Article

Adapting the retina practice during the SARS-CoV-2 pandemic

Official guidelines have been put in place to make patient visits as safe as possible during this time.

The ongoing SARS-CoV-2 pandemic has created increasing stressors in the medical practice worldwide. New, complex challenges continue to arise due to increased safety demands, decreasing medical supplies and the secondary global economic downturn. To continue to provide outstanding service, it is important to understand the intricacies of your retina practice. The AAO (www.aao.org/coronavirus ) and the American Society of Retina Specialists (www.asrs.org/practice/asrs-member-alert-regarding-covid-19-pandemic ) have quickly adapted to the ongoing challenges and are regularly updating the guidelines with the current evidence-based strategies regarding transmission and containment.

The following article will provide current clinical management pearls that may optimize your practice during the SARS-CoV-2 pandemic.

Prioritize safety

The United States Surgeon General, the AAO and the ASRS recommend restricting the clinic to patients with urgent or emergent needs to minimize bringing SARS-CoV-2 into our facilities, save personal protective equipment (PPE) and decrease the exposure to medical personnel who may be needed later during the pandemic. Essential encounters include patients receiving intravitreal injections therapy, acute postoperative follow-ups and emergency evaluations.

Telephone triage

New and follow-up patients should undergo telephone triage to ensure that a face-to-face evaluation is appropriate and to ensure that the patient is not at high risk of SARS-CoV-2 infection or has not had contact with any known or suspected SARS-CoV-2 patient. Specific questions regarding fever, shortness of breath, cough and malaise during the last 14 days should be asked. Also, description of the new clinic flow should be explained prior to check-in. Pre-population of the EMR by the technicians may be reasonable to minimize sustained contact with patients during the clinic encounter.

In the clinic

Specific signage (https://www.asrs.org/content/documents/covid-sign-v2-3.20.20.pdf ) should be posted outside of the clinic, asking patients not to enter if they have SARS-CoV-2 symptoms or have been exposed (Figure 1). Patients should be encouraged to enter the clinic alone and for all companions to wait outside whenever possible. The patient clinic time should be minimized and social distancing measures should be in place to allow extra space between patients in the waiting room. Have patients check into the clinic via telephone and wait in their car until their presence is required to optimize the social distancing measures and minimize sustained exposure.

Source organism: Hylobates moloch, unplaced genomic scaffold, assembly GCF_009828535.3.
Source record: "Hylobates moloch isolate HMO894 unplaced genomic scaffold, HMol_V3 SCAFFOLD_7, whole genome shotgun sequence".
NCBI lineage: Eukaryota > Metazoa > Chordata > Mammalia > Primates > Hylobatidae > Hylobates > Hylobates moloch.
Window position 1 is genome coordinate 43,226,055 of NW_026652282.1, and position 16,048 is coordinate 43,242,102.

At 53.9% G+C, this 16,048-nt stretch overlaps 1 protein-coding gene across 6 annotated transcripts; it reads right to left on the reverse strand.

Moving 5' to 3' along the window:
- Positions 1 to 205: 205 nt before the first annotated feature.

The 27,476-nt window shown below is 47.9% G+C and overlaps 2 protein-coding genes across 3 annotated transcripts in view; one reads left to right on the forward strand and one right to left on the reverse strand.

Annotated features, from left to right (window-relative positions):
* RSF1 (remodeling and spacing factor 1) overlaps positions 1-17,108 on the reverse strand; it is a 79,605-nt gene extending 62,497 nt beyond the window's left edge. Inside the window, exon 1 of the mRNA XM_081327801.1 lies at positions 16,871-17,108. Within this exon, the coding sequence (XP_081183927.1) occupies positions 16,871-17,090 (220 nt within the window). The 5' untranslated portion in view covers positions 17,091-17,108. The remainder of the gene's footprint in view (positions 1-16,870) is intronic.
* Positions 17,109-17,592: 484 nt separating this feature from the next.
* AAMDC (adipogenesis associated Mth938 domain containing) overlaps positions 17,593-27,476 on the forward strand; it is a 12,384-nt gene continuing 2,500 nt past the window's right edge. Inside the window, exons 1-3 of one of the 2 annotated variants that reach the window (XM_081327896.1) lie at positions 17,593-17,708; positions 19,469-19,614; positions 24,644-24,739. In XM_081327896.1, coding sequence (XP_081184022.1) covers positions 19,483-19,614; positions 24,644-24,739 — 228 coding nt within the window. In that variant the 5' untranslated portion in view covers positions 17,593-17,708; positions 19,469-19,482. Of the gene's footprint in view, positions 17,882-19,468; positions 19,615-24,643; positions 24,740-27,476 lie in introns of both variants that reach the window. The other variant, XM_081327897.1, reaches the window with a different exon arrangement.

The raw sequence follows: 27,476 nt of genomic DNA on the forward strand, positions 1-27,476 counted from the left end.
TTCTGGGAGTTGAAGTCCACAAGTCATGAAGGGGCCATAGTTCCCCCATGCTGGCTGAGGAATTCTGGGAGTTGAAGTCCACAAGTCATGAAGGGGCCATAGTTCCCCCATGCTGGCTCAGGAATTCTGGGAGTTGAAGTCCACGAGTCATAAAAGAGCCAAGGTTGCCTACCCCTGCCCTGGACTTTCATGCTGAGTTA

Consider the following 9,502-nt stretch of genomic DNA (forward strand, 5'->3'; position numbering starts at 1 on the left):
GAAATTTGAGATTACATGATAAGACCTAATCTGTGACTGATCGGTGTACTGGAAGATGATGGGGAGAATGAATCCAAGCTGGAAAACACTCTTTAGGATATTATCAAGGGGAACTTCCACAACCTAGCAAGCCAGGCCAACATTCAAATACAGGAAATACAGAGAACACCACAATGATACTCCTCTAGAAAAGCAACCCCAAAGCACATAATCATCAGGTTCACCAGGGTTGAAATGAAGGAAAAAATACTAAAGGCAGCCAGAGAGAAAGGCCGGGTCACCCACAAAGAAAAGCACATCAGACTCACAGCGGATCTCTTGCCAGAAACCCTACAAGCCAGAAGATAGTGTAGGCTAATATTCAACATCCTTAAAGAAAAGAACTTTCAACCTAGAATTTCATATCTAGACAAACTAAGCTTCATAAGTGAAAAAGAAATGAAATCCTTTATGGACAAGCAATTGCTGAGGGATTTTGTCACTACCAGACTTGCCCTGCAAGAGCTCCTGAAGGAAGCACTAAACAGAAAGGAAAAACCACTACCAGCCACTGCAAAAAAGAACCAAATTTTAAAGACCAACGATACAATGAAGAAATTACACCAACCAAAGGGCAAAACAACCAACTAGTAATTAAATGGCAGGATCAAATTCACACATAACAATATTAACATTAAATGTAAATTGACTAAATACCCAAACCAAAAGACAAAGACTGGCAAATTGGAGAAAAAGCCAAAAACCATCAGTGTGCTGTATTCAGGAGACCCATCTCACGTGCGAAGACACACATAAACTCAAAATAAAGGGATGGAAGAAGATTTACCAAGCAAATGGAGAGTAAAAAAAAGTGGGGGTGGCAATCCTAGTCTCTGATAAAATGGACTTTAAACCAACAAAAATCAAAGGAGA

Figure 1. ASRS President Timothy G. Murray, MD, MBA, with specific SARS-CoV-2 signage posted outside of the clinic to minimize high-risk patients from entering the practice.

Practices with multiple physicians should consider alternating clinic days to decrease exposure risk and the possibility of having two or more physicians infected by SARS-CoV-2 at a similar time. Clinical and administrative staff should also employ social distancing measures whenever possible.

Intravitreal injections

Patients who typically undergo intravitreal injection therapy are at higher risk of morbidity and mortality if they develop SARS-CoV-2 infection, especially diabetic patients. Special attention should be placed on these encounters.

Switching to a longer-acting intravitreal agent may provide additional safety. Patients receiving treatment on a scheduled basis who have no interval changes in symptoms or visual acuity may undergo intravitreal therapy without dilation or extensive testing. However, patients getting treatment with brolucizumab should continue to be monitored for intraocular inflammation, including anterior segment examination, posterior segment and OCT prior to injection.

High-risk or SARS-CoV-2 patients